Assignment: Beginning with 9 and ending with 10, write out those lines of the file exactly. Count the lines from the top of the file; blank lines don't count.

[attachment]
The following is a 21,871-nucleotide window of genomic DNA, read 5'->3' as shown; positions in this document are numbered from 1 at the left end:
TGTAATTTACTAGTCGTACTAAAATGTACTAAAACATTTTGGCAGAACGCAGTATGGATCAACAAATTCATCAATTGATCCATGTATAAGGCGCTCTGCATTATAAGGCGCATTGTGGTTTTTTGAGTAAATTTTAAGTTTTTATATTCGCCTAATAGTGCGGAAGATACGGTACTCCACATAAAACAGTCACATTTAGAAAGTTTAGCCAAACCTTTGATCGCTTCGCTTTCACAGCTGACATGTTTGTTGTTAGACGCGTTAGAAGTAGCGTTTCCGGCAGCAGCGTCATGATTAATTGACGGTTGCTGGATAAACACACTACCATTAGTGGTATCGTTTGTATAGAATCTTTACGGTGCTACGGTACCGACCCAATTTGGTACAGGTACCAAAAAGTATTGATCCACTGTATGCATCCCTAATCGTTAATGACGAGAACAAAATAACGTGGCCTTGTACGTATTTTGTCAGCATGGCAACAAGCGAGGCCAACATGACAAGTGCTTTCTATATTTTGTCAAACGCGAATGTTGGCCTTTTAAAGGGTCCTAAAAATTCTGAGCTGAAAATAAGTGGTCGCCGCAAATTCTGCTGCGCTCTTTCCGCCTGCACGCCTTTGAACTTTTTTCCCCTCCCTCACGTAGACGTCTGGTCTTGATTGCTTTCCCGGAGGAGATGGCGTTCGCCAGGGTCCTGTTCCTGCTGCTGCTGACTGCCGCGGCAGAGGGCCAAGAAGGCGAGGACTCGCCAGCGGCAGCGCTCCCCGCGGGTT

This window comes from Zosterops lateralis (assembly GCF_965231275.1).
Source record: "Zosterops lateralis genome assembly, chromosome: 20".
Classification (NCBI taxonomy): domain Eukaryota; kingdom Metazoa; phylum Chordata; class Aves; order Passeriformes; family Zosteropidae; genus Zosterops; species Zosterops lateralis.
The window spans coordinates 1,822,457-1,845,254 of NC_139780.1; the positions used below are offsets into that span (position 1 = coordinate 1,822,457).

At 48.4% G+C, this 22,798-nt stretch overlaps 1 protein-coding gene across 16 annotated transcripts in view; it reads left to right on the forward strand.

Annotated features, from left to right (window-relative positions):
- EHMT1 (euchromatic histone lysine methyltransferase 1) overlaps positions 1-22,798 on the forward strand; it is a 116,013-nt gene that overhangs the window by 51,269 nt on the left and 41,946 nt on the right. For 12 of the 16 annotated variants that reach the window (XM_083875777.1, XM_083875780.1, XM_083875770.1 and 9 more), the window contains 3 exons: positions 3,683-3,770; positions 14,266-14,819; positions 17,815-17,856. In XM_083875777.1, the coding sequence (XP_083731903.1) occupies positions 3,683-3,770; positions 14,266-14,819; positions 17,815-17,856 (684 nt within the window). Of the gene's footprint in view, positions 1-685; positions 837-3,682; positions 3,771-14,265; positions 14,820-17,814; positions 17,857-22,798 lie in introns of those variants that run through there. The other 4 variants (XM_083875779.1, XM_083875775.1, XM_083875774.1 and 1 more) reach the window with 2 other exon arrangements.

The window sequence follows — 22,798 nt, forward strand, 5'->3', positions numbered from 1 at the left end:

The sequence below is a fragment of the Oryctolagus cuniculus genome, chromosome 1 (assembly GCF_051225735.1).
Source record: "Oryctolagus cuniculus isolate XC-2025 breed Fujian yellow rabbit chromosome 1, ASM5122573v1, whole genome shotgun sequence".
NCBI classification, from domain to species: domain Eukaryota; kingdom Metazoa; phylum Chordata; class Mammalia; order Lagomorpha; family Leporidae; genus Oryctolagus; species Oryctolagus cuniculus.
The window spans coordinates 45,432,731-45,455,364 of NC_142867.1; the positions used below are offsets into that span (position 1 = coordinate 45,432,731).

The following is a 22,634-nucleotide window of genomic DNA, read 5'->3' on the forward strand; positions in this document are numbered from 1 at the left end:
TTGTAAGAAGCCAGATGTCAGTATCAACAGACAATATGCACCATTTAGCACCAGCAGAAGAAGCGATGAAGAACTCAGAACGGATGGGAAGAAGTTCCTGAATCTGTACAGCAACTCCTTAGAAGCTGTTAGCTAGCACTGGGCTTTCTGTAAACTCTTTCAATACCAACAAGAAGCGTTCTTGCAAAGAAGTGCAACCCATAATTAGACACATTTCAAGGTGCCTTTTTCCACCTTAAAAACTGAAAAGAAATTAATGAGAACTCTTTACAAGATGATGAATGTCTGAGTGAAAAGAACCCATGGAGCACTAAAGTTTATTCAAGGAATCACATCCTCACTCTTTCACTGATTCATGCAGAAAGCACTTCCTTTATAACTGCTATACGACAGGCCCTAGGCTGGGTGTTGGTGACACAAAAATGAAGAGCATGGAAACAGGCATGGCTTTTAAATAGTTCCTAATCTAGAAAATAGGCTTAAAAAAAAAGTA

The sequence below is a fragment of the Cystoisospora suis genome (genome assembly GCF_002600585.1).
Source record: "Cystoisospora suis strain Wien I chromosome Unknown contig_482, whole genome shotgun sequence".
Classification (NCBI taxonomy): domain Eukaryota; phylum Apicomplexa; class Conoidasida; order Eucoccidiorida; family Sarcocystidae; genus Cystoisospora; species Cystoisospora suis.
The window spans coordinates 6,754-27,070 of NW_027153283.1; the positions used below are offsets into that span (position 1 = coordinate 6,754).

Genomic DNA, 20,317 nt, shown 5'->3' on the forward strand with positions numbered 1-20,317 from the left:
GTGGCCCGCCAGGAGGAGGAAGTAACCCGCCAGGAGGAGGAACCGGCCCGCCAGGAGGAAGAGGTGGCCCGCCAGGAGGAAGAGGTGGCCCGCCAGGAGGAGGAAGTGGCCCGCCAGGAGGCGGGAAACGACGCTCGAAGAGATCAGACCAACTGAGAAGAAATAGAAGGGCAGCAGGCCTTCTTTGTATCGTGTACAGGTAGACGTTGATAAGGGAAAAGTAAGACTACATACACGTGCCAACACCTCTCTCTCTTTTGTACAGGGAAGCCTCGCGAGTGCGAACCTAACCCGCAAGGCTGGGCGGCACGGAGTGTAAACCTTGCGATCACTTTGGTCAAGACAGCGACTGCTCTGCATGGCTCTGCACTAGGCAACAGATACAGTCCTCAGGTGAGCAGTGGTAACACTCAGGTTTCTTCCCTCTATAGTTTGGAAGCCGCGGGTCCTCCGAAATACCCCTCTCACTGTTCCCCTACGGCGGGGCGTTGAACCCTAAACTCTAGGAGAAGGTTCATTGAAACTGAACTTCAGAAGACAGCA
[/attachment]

- EHMT1 (euchromatic histone lysine methyltransferase 1) overlaps positions 1-22,798 on the forward strand; it is a 116,013-nt gene that overhangs the window by 51,269 nt on the left and 41,946 nt on the right. For 12 of the 16 annotated variants that reach the window (XM_083875777.1, XM_083875780.1, XM_083875770.1 and 9 more), the window contains 3 exons: positions 3,683-3,770; positions 14,266-14,819; positions 17,815-17,856. In XM_083875777.1, the coding sequence (XP_083731903.1) occupies positions 3,683-3,770; positions 14,266-14,819; positions 17,815-17,856 (684 nt within the window). Of the gene's footprint in view, positions 1-685; positions 837-3,682; positions 3,771-14,265; positions 14,820-17,814; positions 17,857-22,798 lie in introns of those variants that run through there. The other 4 variants (XM_083875779.1, XM_083875775.1, XM_083875774.1 and 1 more) reach the window with 2 other exon arrangements.

The window sequence follows — 22,798 nt, forward strand, 5'->3', positions numbered from 1 at the left end: